From The Pueblo Chieftain (Chris Woodka):
More than one-quarter of the banks along Fountain Creek were severely damaged by last year’s continual high water that would cost $76 million to fully repair.
Mostly in Pueblo County.
That assessment was given Friday to the Fountain Creek Watershed Flood Control and Greenway District by Executive Director Larry Small…
That’s significant because it shows the prolonged flows from increased water in Fountain Creek are more destructive than the one-time spikes in volume typical of flash flooding. It also shows there was more damage than the high visibility impacts, such as the washout of Overton Road, the exposure of buried cables and utility lines, the threat to operational railroad tracks and damage to individual property owners.
The results came after an aerial survey that is part of collecting data for an upcoming needs assessment study. Both sides of Fountain Creek between Colorado Springs and Pueblo were studied, about 102 miles of river bank.
Severe damage — altering the shape of the bank or the course of the stream — was found along sections totaling 28 miles. The damaged areas are not in one place but spread throughout the 50 miles along Fountain Creek, Small explained.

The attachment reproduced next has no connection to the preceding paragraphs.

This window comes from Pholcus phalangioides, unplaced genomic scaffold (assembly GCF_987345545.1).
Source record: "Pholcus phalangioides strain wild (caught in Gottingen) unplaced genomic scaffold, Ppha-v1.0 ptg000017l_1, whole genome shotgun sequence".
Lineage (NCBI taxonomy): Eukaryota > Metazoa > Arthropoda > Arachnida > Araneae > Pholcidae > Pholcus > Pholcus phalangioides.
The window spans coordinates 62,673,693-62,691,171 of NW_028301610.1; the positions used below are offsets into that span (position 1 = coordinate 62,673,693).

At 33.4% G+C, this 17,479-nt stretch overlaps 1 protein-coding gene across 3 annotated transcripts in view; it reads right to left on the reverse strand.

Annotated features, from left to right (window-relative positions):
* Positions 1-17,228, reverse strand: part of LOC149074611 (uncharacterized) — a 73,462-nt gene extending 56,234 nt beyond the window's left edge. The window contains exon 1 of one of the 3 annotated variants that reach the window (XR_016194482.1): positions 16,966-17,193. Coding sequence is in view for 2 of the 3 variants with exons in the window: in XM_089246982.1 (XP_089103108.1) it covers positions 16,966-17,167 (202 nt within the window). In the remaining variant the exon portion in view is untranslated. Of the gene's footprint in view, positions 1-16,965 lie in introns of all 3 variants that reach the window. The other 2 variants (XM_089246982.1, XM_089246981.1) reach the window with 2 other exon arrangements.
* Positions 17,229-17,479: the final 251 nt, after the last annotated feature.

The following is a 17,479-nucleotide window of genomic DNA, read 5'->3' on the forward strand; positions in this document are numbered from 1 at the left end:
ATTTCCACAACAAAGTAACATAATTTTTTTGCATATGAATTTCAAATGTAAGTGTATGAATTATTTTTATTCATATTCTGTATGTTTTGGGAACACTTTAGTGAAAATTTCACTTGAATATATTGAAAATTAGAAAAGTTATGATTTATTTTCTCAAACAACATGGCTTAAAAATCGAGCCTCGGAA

Small estimated the damage at $76 million based on the average cost of restoration to stream banks at $500 per foot.
The district does not have money to make repairs on that scale. Right now, it is embarking on a $2.5 million project to repair about 1,500 feet of bank on the Masciantonio property in Pueblo County, about 10 miles north of Pueblo.
A demonstration project on the Frost property in El Paso County had been completed but washed out in the 2015 flooding because of the high volume of water over a six-week period.
Small said assessments of how to proceed will be determined with more on-the-ground inspections.